The Bill will mean that collective benefits in the UK cannot attract a funding deficit for an employer, which will limit the employer’s liability and reduce risk. From an employer’s point of view, a nice thing about CDC is that it might offer greater stability than an individual DC scheme, but without all the risks associated with having a DB pension scheme on their balance sheet. There is also the potential in future to develop sector-wide schemes that provide collective benefits that could allow people to build a pension in one scheme over their whole career, even if they move employers. On one of my visits to the Netherlands, I recall being introduced to the Dutch tulip growers’ scheme; if someone spends their entire life growing tulips, even with a range of employers, they will remain a member of the tulip growers’ scheme. I do not know how many tulip growers there are in the Netherlands, but the principle is that for larger industries, that could deliver on a large scale that could further boost members’ pensions by enabling more efficient operation.
We have evidence of demand and interest from employers. As we heard in oral evidence, although it is difficult for employers who are interested to say so publicly, we know that there is interest—indeed, a witness said that one of his clients was looking at this model, and I think that as we get nearer to 2016, as we discussed this morning, the level of interest will grow. For example, the Ford Motor Company said in its response to our consultation that it thought that collective DC plans could provide a successful addition to current pension scheme models. As the hon. Member for Cumbernauld, Kilsyth and Kirkintilloch East said this morning, the Institute for Public Policy Research conducted research with employers and consumers, finding that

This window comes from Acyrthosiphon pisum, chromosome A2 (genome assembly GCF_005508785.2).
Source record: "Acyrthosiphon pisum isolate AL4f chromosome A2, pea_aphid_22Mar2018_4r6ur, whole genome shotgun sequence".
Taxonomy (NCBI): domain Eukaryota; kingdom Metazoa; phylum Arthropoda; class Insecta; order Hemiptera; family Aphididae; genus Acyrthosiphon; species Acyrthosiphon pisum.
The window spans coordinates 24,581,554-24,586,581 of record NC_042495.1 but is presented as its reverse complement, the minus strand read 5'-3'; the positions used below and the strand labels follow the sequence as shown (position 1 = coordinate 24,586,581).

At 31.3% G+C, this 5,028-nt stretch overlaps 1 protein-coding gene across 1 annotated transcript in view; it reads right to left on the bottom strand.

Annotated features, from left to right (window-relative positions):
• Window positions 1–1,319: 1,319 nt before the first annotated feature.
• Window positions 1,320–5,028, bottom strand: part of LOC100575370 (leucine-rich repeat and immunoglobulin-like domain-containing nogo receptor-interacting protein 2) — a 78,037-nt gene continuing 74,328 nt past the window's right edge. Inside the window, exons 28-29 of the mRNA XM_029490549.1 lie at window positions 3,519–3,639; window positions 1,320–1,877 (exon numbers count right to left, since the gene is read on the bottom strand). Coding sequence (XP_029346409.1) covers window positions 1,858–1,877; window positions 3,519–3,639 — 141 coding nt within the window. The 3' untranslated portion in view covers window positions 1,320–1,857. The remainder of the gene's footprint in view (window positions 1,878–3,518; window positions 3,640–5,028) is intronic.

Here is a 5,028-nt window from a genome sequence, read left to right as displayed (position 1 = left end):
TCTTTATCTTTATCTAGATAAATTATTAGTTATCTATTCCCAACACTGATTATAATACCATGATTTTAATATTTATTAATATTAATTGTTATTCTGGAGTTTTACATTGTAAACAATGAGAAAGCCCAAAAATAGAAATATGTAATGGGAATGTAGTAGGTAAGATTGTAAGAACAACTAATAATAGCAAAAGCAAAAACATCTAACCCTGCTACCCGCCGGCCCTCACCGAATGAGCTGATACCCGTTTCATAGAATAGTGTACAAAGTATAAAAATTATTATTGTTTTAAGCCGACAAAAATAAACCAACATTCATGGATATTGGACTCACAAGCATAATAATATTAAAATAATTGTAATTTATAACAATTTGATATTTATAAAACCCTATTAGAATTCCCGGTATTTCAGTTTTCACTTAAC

“there would be strong public support for a collective pension…it appealed across different income levels, life-stages and ages.”,
“participants in our research preferred a Dutch-style collective scheme that shares the risk among all members and removes the need for an annuity, and that incorporates some form of smoothing into the accumulation phase.”
Given the attractiveness of the model, we think it is crucial that we have a fresh definition and separate provision for collective benefits, because they are different from the current pervading models. To reiterate, collective benefits and shared risk schemes have different identities. Part 1 of the Bill defines three categories of scheme. Part 3 introduces a new legal definition of “collective benefits” and contains powers to enable us to create a governance framework for schemes to the extent that they offer collective benefits.